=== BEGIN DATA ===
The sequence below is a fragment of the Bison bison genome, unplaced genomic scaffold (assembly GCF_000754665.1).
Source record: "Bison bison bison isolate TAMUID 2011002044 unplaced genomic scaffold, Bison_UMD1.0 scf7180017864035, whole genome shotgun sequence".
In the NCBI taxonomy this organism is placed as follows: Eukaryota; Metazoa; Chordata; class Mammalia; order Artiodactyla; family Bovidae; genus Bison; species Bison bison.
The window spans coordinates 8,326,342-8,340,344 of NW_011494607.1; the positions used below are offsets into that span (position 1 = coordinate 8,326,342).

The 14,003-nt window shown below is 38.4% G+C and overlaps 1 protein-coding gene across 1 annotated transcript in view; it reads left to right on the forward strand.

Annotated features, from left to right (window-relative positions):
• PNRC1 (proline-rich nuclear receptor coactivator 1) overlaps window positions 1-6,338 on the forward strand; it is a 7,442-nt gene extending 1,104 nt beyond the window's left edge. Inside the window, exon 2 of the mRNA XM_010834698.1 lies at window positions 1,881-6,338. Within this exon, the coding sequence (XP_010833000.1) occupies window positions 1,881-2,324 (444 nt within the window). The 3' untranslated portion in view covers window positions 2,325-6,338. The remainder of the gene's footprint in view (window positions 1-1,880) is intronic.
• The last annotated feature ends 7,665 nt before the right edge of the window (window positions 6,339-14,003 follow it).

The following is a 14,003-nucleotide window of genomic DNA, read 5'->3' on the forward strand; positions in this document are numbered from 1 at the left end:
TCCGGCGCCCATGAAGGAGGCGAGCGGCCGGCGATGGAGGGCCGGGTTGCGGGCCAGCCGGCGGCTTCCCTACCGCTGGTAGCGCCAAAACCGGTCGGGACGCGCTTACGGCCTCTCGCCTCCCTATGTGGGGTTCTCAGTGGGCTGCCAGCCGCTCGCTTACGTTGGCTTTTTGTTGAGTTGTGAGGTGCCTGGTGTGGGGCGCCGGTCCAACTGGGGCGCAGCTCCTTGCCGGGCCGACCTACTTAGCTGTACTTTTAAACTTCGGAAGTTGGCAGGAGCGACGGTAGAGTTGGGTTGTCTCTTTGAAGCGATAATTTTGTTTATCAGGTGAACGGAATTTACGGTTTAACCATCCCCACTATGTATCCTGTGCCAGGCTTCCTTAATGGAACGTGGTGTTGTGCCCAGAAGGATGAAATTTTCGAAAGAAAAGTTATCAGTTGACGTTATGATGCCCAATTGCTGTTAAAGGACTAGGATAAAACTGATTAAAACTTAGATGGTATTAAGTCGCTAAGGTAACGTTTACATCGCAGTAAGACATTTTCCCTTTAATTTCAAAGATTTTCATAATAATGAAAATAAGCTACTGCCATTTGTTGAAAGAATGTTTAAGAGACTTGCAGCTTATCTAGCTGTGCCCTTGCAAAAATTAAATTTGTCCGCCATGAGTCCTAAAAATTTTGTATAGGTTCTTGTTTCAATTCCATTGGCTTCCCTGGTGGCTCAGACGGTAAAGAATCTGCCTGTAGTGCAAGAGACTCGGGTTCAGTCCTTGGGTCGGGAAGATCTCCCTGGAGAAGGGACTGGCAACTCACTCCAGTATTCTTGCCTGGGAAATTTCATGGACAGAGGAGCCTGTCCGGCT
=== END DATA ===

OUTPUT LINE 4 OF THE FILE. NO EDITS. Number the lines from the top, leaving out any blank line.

The window spans coordinates 8,326,342-8,340,344 of NW_011494607.1; the positions used below are offsets into that span (position 1 = coordinate 8,326,342).